When I was a kid, a peanut butter and jelly sandwich was served as both lunch and, when I was really lucky, a little snack in between meals! It’s one of the first things I learned to make for myself, which always made me feel like I was “cooking” when it’s really just a bit of assemblage with no heat or fire involved. Though my mom’s version was rather neatly made, my own version was always a bit sloppy. I would put too much grape jelly on the bread and what didn’t squirt out the sides would ooze through the slices. This made the peanut butter, which normally acted as a “glue” for the sandwich, lose its effect. Those poor flimsy slices of white bread were a mess the moment I grabbed it and took my first bite. As then, I would soon find that my whole face was covered in jelly. Thankfully, the jelly came homemade from my grandmother so it was usually strawberry jam rather than grape jelly and very delicious, which is why I always wanted too much of it. What started as a lovely way to be a “big kid” ended in something that resembled a crime scene. But it was so much fun! I have such fond memories of making this sandwich, yet I almost can’t remember how it tasted. It’s been many years since I’ve had one. But after all of these years, I still like making a little mess every now and again!
I’m not sure that one’s approach to making peanut and jelly sandwiches has any real bearing on what they will become later in life, but in my case, it was rather telling. I was impatient, yet gleeful, and so excited for the result that I just couldn’t wait for it to happen. That’s certainly how I color my doodles today, since I can’t bear watching paint dry, but it’s equally how I approach most of what I do in life. I never plan anything out and just jump in and start DOing it! For me, the plan presents itself along the way. This has been referred to by those who know better than I as a “build to think” process. And it’s been employed by writers for years in the form of a “sh*tty first draft” I tend to live my whole life in the first draft mode since I never edit what I make each day. But I learn something wonderful each time. In this sketch, I realized that while I have certainly created an acumen for glass, I haven’t sketched white bread in quite some time. It’s rendered a bit more simply and sort of doodled into place. Yet, I rather like the juxtaposition, so that represents a cool idea to explore. I’m quite sure the little kid making these actual sandwiches felt very much the same way. No pressing need to accomplish anything more than the act itself. To simply make something.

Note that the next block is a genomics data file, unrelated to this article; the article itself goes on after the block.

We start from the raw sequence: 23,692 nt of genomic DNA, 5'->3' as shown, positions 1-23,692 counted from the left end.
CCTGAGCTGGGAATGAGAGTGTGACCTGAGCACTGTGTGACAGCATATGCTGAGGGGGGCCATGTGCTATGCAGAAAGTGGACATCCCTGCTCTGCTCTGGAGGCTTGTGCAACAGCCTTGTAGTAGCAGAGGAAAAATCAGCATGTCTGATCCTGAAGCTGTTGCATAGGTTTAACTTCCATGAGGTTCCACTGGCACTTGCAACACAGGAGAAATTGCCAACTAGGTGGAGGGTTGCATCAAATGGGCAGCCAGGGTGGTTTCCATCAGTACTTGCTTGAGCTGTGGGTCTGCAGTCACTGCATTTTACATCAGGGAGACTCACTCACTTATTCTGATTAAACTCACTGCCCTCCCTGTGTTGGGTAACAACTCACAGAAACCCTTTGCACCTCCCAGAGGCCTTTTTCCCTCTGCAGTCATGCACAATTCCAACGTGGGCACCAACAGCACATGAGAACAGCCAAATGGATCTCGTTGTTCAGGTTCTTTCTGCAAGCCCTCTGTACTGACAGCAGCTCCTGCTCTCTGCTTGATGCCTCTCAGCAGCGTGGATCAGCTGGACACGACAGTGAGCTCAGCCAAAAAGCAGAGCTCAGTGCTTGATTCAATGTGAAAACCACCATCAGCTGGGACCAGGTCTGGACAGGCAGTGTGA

Today, I just can’t shake that feeling. The one telling me that the urge to create something is somehow always superior to whatever ends up being created. Rather than attempt to constantly improve what I make, I try with all of my heart to merely cultivate the very urge to create it. When it gets tough to show up each day, and it totally does, all I need DO is remind myself that I’m showing up for me, first and foremost. That sounds so weirdly selfish, I know. But, if I don’t enjoy the process, then how on earth should I expect all of you to enjoy the outcome? No matter what type of art we make, we’re never sharing the art itself, but the very experience of creating it in the first place. That second story is written there in each word, or line, or brushstroke of color. And it’s this story that I personally enjoy most when I read or look at a piece of art. Dancing on the paper or canvas is also the story of the artist. A very personal story that adds a bit of magic to even the simplest of things. As a kid, this was nothing more than simply me making what I made that day. As an adult, we add many layers on top, but when you strip them away, it’s very much the same thing. Our soul is always visible in what we create. And, it always swirls and combines with what we hoped to convey in a beautiful and harmonious combination, like peanut butter and jelly.
About the Doodlewash
Da Vinci Paint Co.: Yellow Ochre, Quinacridone Red, Opus (Vivid Pink), Terra Cotta,, and Indigo. Lamy Al-Star Safari Fountain Pen with black ink in an A5 Hahnemühle Watercolour Book. Want to purchase a print of this doodlewash? Click Here!